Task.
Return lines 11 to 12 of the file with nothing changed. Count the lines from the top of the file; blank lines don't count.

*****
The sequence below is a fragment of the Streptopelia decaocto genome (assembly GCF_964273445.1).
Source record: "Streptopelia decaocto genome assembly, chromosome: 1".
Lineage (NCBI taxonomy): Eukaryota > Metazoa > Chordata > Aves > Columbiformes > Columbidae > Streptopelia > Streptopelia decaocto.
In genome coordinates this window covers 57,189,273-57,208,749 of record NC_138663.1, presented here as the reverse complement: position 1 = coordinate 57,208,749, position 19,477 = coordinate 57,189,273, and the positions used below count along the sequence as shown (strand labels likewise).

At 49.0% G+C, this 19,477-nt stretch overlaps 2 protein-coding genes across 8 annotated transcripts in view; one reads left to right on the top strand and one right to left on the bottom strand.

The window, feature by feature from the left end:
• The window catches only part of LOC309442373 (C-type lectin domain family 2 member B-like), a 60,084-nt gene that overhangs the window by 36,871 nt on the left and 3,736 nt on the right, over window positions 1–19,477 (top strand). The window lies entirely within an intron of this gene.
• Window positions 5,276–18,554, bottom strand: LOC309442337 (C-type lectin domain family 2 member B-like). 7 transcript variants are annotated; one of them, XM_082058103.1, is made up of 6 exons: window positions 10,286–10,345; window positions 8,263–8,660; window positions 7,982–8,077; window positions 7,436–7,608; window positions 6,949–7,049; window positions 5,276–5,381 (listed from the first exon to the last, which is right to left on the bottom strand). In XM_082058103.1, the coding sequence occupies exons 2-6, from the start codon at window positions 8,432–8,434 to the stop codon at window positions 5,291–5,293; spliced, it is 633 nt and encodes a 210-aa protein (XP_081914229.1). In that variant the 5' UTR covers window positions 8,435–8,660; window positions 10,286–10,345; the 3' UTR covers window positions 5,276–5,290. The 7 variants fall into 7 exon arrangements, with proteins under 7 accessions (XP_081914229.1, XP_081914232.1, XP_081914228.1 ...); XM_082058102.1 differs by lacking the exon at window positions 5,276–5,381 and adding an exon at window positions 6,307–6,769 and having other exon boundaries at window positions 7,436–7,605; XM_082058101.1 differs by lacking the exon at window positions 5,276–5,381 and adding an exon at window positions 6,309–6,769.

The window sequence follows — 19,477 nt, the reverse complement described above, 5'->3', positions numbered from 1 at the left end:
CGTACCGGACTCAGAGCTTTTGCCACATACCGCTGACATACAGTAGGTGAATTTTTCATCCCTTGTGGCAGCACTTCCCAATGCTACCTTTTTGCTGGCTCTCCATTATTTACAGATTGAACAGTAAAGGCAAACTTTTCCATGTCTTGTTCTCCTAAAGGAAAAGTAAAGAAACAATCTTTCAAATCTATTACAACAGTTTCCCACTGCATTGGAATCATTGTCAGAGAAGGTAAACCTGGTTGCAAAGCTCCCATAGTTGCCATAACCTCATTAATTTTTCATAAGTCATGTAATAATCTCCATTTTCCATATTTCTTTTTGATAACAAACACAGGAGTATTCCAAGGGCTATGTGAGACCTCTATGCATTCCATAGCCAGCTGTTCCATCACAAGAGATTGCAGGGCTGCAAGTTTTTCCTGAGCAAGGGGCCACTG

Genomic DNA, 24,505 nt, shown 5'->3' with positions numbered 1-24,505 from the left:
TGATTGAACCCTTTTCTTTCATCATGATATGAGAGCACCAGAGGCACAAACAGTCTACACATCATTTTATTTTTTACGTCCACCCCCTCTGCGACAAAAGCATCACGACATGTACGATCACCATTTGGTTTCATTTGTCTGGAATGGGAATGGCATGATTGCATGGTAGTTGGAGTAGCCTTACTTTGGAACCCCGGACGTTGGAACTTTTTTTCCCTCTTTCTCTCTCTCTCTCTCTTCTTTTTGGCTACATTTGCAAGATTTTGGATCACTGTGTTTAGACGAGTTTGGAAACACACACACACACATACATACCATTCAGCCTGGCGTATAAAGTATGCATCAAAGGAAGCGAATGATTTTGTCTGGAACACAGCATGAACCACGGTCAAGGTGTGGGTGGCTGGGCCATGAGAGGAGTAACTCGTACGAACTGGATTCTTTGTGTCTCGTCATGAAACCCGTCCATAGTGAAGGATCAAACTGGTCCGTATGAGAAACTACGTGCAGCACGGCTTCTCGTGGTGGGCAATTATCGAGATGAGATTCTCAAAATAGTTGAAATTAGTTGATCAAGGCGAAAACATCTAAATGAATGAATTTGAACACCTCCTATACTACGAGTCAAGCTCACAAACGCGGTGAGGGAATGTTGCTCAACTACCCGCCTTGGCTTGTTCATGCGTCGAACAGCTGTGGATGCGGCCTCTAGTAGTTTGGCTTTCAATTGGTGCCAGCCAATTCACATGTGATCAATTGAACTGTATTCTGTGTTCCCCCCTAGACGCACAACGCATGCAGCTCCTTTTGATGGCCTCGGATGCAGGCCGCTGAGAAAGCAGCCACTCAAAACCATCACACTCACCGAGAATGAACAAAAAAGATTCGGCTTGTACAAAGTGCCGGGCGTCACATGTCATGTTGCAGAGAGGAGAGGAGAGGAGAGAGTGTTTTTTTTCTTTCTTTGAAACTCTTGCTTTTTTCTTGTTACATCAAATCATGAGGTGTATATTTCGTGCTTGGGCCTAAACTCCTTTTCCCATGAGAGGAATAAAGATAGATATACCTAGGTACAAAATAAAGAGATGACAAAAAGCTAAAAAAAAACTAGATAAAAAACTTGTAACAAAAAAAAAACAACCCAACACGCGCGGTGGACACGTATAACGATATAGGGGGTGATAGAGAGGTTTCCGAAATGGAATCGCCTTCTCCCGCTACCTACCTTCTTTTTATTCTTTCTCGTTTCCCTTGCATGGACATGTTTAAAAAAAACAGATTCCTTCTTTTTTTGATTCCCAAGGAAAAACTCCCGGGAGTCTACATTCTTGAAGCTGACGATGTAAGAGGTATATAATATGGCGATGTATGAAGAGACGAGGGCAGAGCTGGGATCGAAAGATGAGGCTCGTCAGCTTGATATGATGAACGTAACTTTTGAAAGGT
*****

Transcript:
Genomic DNA, 24,505 nt, shown 5'->3' with positions numbered 1-24,505 from the left:
TGATTGAACCCTTTTCTTTCATCATGATATGAGAGCACCAGAGGCACAAACAGTCTACACATCATTTTATTTTTTACGTCCACCCCCTCTGCGACAAAAGCATCACGACATGTACGATCACCATTTGGTTTCATTTGTCTGGAATGGGAATGGCATGATTGCATGGTAGTTGGAGTAGCCTTACTTTGGAACCCCGGACGTTGGAACTTTTTTTCCCTCTTTCTCTCTCTCTCTCTCTTCTTTTTGGCTACATTTGCAAGATTTTGGATCACTGTGTTTAGACGAGTTTGGAAACACACACACACACATACATACCATTCAGCCTGGCGTATAAAGTATGCATCAAAGGAAGCGAATGATTTTGTCTGGAACACAGCATGAACCACGGTCAAGGTGTGGGTGGCTGGGCCATGAGAGGAGTAACTCGTACGAACTGGATTCTTTGTGTCTCGTCATGAAACCCGTCCATAGTGAAGGATCAAACTGGTCCGTATGAGAAACTACGTGCAGCACGGCTTCTCGTGGTGGGCAATTATCGAGATGAGATTCTCAAAATAGTTGAAATTAGTTGATCAAGGCGAAAACATCTAAATGAATGAATTTGAACACCTCCTATACTACGAGTCAAGCTCACAAACGCGGTGAGGGAATGTTGCTCAACTACCCGCCTTGGCTTGTTCATGCGTCGAACAGCTGTGGATGCGGCCTCTAGTAGTTTGGCTTTCAATTGGTGCCAGCCAATTCACATGTGATCAATTGAACTGTATTCTGTGTTCCCCCCTAGACGCACAACGCATGCAGCTCCTTTTGATGGCCTCGGATGCAGGCCGCTGAGAAAGCAGCCACTCAAAACCATCACACTCACCGAGAATGAACAAAAAAGATTCGGCTTGTACAAAGTGCCGGGCGTCACATGTCATGTTGCAGAGAGGAGAGGAGAGGAGAGAGTGTTTTTTTTCTTTCTTTGAAACTCTTGCTTTTTTCTTGTTACATCAAATCATGAGGTGTATATTTCGTGCTTGGGCCTAAACTCCTTTTCCCATGAGAGGAATAAAGATAGATATACCTAGGTACAAAATAAAGAGATGACAAAAAGCTAAAAAAAAACTAGATAAAAAACTTGTAACAAAAAAAAAACAACCCAACACGCGCGGTGGACACGTATAACGATATAGGGGGTGATAGAGAGGTTTCCGAAATGGAATCGCCTTCTCCCGCTACCTACCTTCTTTTTATTCTTTCTCGTTTCCCTTGCATGGACATGTTTAAAAAAAACAGATTCCTTCTTTTTTTGATTCCCAAGGAAAAACTCCCGGGAGTCTACATTCTTGAAGCTGACGATGTAAGAGGTATATAATATGGCGATGTATGAAGAGACGAGGGCAGAGCTGGGATCGAAAGATGAGGCTCGTCAGCTTGATATGATGAACGTAACTTTTGAAAGGT